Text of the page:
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Logic gates.

  1. Sep 15, 2009 #1
    I've been reading articles on logic gates and What I want to do before I get to school is familiarize myself with what individual components are used in making those individual gates on say a breadboard.I keep searching for it on the web but it just gives me the schematic symbols and not what individual components make up the gate itself.I don't want to just plug in the black chip like most everybody else does,I want to dig in and see it work for myself.If anybody can link me to a website that will show you how to make individual nand,or,and etc gates on a breadboard I would appreciate it.
     
  2. jcsd
  3. Sep 15, 2009 #2

    MATLABdude

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    Science Advisor

  4. Sep 15, 2009 #3
    Oh man I'm going to be busy for hours now.Thanks much MATLABdude
     
  5. Sep 15, 2009 #4

    berkeman

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    Staff: Mentor

    Keep in mind that a breadboarded version of a logic gate will be much slower than an actual IC gate. Can you tell us why?
     
  6. Sep 15, 2009 #5
     
  7. Sep 15, 2009 #6
    No idea,I haven't even started school yet.I just want to arm myself with enough knowledge ahead of time to give myself an edge.Why is it that they are slower?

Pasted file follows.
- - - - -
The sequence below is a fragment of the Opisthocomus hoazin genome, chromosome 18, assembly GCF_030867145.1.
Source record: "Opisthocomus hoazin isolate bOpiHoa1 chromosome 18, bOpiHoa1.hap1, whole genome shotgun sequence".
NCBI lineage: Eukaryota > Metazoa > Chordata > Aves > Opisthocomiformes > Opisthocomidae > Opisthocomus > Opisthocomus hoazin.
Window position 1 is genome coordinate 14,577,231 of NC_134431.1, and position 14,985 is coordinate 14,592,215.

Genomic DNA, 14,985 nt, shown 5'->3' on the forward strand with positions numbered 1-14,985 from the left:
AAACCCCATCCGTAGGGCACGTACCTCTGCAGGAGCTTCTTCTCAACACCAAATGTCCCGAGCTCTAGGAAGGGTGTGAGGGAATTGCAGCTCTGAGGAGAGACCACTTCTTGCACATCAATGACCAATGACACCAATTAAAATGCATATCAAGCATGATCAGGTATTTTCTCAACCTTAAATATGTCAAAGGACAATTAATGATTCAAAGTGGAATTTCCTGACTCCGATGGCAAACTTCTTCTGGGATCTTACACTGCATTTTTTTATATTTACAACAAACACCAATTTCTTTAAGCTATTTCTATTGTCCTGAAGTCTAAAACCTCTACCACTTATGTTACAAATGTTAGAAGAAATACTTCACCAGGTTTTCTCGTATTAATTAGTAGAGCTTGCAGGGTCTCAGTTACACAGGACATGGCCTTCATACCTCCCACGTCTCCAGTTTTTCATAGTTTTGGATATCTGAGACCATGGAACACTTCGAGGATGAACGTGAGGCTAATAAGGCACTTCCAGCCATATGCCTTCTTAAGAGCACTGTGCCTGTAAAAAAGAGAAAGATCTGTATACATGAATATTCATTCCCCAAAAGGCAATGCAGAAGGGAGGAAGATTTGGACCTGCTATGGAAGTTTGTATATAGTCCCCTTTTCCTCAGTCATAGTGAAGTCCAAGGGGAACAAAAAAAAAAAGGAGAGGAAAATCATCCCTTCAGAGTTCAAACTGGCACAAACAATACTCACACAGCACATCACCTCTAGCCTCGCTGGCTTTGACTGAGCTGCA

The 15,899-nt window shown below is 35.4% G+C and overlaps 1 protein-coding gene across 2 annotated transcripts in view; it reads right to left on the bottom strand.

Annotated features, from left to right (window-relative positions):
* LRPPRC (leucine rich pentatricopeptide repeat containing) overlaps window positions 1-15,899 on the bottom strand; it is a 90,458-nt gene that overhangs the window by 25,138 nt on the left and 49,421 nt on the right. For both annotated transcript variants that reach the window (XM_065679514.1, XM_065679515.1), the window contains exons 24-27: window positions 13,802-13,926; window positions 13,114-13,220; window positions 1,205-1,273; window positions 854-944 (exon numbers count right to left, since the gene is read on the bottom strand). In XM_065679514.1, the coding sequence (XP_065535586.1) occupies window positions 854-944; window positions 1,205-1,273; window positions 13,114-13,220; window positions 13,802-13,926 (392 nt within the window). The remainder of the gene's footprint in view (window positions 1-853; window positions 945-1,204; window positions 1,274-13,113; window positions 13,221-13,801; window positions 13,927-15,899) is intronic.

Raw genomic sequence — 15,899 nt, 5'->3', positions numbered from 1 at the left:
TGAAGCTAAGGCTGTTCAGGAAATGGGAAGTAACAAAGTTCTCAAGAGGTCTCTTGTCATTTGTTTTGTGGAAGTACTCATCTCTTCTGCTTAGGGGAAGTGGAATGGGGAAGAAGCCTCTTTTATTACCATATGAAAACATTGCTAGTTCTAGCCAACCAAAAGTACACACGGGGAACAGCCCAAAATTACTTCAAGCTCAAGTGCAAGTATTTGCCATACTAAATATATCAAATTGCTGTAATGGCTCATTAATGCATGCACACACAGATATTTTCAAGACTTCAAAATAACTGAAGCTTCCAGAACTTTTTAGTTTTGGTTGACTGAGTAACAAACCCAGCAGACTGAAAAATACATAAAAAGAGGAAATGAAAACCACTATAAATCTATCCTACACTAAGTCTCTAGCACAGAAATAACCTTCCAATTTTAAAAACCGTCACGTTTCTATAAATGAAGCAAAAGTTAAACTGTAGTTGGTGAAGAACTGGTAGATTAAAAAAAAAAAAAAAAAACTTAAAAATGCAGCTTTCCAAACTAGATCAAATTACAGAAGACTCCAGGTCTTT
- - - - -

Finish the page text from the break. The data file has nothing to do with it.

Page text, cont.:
8. Sep 15, 2009 #7

    berkeman

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    Staff: Mentor

    Fair enough. It has to do with the capacitance of the junctions and interconnects. When you wire things up from discrete transistors on a breadboard (or PC board), you will end up with a couple pF or so per connection. That slows down the currents that flow, since they have to charge and discharge those capacitances in order to change the voltages.

    In an IC, the size of the interconnects are much, much smaller than a breadboard, and the capacitances are a couple orders of magnitude smaller than a picofarad. In general, the smaller the IC geometry, the lower the capacitance, and hence, the faster the circuit can toggle.

    Have fun in school !!
     
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